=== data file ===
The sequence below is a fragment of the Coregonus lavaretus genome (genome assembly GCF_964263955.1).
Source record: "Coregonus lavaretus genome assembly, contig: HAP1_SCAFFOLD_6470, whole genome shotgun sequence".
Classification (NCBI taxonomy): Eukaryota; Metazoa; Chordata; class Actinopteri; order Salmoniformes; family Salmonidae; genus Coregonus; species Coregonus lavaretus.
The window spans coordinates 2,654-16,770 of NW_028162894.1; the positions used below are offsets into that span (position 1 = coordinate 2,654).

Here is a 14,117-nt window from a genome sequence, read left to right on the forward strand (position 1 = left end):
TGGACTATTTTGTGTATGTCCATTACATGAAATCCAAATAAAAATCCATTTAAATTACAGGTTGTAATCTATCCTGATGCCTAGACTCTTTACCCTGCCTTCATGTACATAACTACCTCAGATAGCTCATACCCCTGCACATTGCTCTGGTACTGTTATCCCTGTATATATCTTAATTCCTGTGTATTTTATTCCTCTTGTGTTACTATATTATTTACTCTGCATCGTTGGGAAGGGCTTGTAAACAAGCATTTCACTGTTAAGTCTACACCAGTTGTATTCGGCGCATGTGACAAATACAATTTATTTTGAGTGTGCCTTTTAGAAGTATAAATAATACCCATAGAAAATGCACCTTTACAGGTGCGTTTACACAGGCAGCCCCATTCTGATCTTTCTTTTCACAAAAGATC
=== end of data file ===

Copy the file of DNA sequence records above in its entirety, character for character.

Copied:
The sequence below is a fragment of the Coregonus lavaretus genome (genome assembly GCF_964263955.1).
Source record: "Coregonus lavaretus genome assembly, contig: HAP1_SCAFFOLD_6470, whole genome shotgun sequence".
Classification (NCBI taxonomy): Eukaryota; Metazoa; Chordata; class Actinopteri; order Salmoniformes; family Salmonidae; genus Coregonus; species Coregonus lavaretus.
The window spans coordinates 2,654-16,770 of NW_028162894.1; the positions used below are offsets into that span (position 1 = coordinate 2,654).

Here is a 14,117-nt window from a genome sequence, read left to right on the forward strand (position 1 = left end):
TGGACTATTTTGTGTATGTCCATTACATGAAATCCAAATAAAAATCCATTTAAATTACAGGTTGTAATCTATCCTGATGCCTAGACTCTTTACCCTGCCTTCATGTACATAACTACCTCAGATAGCTCATACCCCTGCACATTGCTCTGGTACTGTTATCCCTGTATATATCTTAATTCCTGTGTATTTTATTCCTCTTGTGTTACTATATTATTTACTCTGCATCGTTGGGAAGGGCTTGTAAACAAGCATTTCACTGTTAAGTCTACACCAGTTGTATTCGGCGCATGTGACAAATACAATTTATTTTGAGTGTGCCTTTTAGAAGTATAAATAATACCCATAGAAAATGCACCTTTACAGGTGCGTTTACACAGGCAGCCCCATTCTGATCTTTCTTTTCACAAAAGATC